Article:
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Assessing the importance of multicomponent transport properties in direct numerical simulations of premixed, turbulent flames using an efficient, dynamic memory algorithm

Fillo, Aaron J.; Schlup, Jason; Blanquart, Guillaume; Niemeyer, Kyle E.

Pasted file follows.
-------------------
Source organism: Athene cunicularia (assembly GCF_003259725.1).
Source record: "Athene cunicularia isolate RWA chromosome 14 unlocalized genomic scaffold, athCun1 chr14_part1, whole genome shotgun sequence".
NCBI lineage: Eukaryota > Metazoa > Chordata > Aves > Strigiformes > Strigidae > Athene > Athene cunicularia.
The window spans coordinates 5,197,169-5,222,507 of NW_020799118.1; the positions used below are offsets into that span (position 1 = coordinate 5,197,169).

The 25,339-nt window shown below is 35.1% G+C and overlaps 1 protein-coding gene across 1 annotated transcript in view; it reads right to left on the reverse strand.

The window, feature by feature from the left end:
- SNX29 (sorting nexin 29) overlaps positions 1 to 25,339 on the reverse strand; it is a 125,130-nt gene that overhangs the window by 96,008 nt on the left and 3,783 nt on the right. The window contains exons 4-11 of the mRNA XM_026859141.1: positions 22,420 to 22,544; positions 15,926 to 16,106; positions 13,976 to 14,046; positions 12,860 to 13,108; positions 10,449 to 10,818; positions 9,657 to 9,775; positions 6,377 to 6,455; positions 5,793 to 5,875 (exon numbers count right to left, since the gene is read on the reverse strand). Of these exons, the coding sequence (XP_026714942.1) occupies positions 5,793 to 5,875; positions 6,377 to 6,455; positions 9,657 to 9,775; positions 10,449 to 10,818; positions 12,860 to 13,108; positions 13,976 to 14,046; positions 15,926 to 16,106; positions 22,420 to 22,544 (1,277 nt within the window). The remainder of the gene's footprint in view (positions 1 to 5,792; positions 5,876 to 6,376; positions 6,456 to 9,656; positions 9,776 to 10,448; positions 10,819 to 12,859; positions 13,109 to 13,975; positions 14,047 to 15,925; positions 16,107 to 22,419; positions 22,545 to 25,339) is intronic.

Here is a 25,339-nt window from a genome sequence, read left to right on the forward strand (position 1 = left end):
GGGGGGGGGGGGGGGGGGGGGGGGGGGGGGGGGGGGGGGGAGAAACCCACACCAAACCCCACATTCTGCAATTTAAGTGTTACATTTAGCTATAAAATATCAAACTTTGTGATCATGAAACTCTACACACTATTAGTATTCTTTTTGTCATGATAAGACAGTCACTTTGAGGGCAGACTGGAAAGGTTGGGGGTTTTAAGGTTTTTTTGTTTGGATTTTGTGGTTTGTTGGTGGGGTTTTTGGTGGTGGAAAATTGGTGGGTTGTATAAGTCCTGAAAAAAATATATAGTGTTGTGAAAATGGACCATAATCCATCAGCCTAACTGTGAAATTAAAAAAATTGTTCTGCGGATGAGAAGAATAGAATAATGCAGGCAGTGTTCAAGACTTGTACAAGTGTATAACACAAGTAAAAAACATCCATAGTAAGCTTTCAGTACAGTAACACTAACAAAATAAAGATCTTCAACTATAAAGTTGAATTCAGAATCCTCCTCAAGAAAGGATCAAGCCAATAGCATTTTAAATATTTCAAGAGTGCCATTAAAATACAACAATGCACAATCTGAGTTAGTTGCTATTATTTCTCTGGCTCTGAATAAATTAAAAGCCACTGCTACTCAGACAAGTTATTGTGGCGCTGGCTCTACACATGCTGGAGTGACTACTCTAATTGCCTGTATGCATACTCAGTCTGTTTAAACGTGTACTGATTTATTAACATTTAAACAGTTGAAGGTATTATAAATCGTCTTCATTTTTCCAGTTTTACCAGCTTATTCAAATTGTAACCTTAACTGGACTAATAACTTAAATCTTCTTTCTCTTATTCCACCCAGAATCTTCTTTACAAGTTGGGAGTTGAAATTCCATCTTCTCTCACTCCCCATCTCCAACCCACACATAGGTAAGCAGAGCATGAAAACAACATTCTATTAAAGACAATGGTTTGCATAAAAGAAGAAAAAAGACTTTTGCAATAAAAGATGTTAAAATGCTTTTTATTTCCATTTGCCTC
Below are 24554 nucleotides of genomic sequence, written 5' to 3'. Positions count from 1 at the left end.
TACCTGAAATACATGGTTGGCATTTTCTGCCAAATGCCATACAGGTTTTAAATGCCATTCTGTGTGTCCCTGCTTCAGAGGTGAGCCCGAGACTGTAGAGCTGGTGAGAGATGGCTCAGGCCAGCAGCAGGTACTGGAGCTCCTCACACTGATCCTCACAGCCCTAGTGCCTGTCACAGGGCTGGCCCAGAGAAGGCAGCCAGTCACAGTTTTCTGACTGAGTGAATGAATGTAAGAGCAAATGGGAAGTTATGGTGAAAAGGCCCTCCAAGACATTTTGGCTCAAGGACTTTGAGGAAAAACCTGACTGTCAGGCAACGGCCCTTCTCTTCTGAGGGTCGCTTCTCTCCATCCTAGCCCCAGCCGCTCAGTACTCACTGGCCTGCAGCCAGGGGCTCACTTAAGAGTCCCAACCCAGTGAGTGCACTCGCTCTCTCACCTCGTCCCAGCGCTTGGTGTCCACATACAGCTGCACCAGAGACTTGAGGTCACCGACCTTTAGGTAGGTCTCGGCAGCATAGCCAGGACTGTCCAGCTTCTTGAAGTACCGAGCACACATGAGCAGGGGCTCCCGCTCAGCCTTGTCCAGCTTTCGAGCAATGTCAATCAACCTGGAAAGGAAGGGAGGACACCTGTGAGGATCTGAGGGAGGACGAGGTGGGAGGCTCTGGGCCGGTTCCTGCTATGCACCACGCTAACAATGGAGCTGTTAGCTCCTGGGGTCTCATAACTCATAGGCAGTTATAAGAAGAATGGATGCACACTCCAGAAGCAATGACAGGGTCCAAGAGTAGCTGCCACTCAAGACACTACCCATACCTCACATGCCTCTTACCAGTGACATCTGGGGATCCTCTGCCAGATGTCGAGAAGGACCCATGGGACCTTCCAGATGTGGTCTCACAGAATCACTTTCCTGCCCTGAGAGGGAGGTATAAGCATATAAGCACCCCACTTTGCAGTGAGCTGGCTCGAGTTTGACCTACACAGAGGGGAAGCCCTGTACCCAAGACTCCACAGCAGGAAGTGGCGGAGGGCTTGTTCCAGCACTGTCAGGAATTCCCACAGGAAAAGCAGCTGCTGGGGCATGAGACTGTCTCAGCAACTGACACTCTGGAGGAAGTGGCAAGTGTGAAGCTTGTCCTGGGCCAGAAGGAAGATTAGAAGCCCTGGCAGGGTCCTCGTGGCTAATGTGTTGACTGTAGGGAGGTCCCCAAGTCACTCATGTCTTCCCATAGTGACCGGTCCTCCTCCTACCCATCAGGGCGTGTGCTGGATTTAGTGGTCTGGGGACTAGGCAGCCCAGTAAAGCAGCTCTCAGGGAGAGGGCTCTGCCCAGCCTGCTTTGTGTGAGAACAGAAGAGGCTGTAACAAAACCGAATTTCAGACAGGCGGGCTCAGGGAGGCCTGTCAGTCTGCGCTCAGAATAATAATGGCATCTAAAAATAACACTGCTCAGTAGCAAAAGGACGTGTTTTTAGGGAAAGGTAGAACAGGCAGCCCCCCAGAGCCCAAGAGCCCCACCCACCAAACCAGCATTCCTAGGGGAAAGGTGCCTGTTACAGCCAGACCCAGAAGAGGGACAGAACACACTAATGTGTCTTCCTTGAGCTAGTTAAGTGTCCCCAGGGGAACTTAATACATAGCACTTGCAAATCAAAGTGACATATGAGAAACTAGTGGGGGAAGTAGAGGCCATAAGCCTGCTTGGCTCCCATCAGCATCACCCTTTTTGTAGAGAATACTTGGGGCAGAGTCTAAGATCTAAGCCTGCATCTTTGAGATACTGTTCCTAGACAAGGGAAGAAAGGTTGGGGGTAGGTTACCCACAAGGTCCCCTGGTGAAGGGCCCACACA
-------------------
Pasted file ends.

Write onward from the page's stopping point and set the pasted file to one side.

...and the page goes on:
Implementing multicomponent diffusion models in numerical combustion stud- ies is computationally expensive due to the challenges involved in computing diffusion coefficients. As a result, mixture-averaged diffusion treatments are used to avoid these costs. However, to the authors’ knowledge, the accuracy and appropriateness of the mixture-averaged diffusion models has not been verified for three-dimensional turbulent premixed flames. This study will evaluate the role of multicomponent mass diffusion in premixed, high-Karlovitz hydrogen flames, neglecting secondary Soret and Dufour effects. Direct numerical simulation (DNS) of these flames is performed by implementing the Stefan–Maxwell equations in NGA. A semi-implicit algorithm decreases computational expense of inverting the full multicomponent ordinary diffusion array while maintaining simulation accuracy and fidelity. The algorithm is unconditionally stable pro- vided the components of the mixture-averaged and multicomponent diffusion coefficient matrices are of order one over the number of species or smaller, and performance scales approximately with the number of species squared. One-dimensional simulations of premixed hydrogen flames are performed and compared with matching cases in Cantera to verify this method. Premixed two- dimensional, unstable and three-dimensional, turbulent hydrogen flames are simulated and compared with previous mixture-averaged DNS results. Simulation conditions are carefully selected to match previously published results and ensure valid comparison. A priori analysis shows similar relative angles between the species diffusion flux vectors and the species gradient vectors between mixture-averaged and multicomponent results. Further, a posteriori analysis demonstrates negligible differences in conditional means of the fuel mass fraction and its diffusion source term against temperature for mixture-average and multicomponent transport, respectively, between the two cases.

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